"The French prefer a contented life to a hugely successful one. They understand that adequate me-time is critical.  Exhausted, overworked, stressed parents have a much harder time towing the line and being consistent than a contented one.

"In the US, which paradoxically values individuality and personal freedom above all, parents tend to turn over their lives for the sake of their children – or, I should say for their children’s future achievement.

"In a nation focused on cognitive development rather than general well being, American parents sacrifice weekends and afternoons, chauffeuring kids from one activity to another. Kids and parents are both hyper-scheduled, with little downtime. Not a moment to breathe, relax, and just...Be.

"US culture being so focused on achievement has a number of knock-on effects. Worship of precociousness and high achievement means we actually encourage rebellion, sending kids mixed signals about following the rules.

"The French don't believe in negotiating with kids"

"Too often I’ve encountered American parents trying to enforce rules who then turn to me, and praise their kid for their sharp negotiating skills and persistence, all within earshot of the child. This sends the wrong message. The French don’t believe in kids negotiating, case closed.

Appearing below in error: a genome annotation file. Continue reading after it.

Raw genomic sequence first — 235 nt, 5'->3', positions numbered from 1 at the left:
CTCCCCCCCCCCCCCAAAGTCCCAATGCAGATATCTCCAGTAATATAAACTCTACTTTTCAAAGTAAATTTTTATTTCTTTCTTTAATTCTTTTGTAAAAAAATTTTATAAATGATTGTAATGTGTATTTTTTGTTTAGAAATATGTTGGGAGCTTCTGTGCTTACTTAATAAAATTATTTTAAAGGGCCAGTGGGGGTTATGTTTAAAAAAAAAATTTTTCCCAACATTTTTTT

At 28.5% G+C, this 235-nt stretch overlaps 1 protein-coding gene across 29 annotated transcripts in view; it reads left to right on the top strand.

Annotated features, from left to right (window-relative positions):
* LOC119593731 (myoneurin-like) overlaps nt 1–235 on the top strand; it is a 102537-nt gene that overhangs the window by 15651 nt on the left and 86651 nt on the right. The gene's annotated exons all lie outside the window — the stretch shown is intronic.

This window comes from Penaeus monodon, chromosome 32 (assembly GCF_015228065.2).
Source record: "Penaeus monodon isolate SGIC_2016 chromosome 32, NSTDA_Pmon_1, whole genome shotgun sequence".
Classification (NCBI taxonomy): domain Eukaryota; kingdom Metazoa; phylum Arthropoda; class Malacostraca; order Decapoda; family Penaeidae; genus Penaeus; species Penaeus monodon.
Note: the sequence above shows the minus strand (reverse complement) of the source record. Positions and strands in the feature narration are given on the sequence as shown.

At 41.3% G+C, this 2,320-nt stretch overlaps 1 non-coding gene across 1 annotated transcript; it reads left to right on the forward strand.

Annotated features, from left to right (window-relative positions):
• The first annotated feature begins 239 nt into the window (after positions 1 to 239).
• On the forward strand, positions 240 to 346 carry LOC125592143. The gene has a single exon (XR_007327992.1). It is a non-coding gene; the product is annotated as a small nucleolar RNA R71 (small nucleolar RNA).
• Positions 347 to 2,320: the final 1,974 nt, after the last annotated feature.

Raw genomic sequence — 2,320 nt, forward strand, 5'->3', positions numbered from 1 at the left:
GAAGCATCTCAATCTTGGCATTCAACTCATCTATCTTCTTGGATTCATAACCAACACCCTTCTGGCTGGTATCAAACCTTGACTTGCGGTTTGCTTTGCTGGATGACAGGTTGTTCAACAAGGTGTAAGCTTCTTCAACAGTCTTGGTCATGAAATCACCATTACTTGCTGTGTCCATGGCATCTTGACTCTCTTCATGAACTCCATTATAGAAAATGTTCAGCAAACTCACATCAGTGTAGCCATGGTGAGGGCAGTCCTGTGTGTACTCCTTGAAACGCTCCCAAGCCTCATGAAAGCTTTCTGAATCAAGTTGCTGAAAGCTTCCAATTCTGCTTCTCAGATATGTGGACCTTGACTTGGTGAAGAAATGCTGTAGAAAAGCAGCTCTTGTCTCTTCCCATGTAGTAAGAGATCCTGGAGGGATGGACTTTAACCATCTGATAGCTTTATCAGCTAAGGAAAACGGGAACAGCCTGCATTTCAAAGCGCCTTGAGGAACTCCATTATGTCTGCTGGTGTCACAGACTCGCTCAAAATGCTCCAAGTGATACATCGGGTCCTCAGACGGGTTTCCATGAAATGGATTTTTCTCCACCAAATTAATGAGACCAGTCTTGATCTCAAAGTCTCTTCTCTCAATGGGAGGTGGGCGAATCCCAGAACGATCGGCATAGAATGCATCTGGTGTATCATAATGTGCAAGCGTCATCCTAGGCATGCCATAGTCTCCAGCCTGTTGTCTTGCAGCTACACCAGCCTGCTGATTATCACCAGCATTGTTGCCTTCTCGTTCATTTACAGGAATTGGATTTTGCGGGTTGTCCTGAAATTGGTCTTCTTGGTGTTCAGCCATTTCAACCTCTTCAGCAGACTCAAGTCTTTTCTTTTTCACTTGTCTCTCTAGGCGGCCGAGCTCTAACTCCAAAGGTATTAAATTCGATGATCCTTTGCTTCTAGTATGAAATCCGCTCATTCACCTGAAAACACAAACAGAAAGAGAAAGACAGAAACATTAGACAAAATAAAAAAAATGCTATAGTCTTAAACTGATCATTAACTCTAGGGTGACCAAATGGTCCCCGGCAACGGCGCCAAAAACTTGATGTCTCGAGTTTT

There is a time and place for those skills to be learned but certainly not at home.

"Categorizing things as black and white may be an easier sell in a world where one gets 140 characters to make a point while being bombarded with information 24/7.  Who has the time or capacity to delve into the complexities? But by dumbing down the debate, we do ourselves, and in this case our children, a colossal disservice.

"There are many great lessons to be learned from French parents, but attributing their success to la fessée is missing the point entirely. They remember who is the parent and what the parent is there to do: Set rules and boundaries, enforce them, educate them, and most importantly love them.

Cordelia Newlin de Rojas, grew up in both France and the US so has experience of both systems of education. She has already blogged on this issue for American website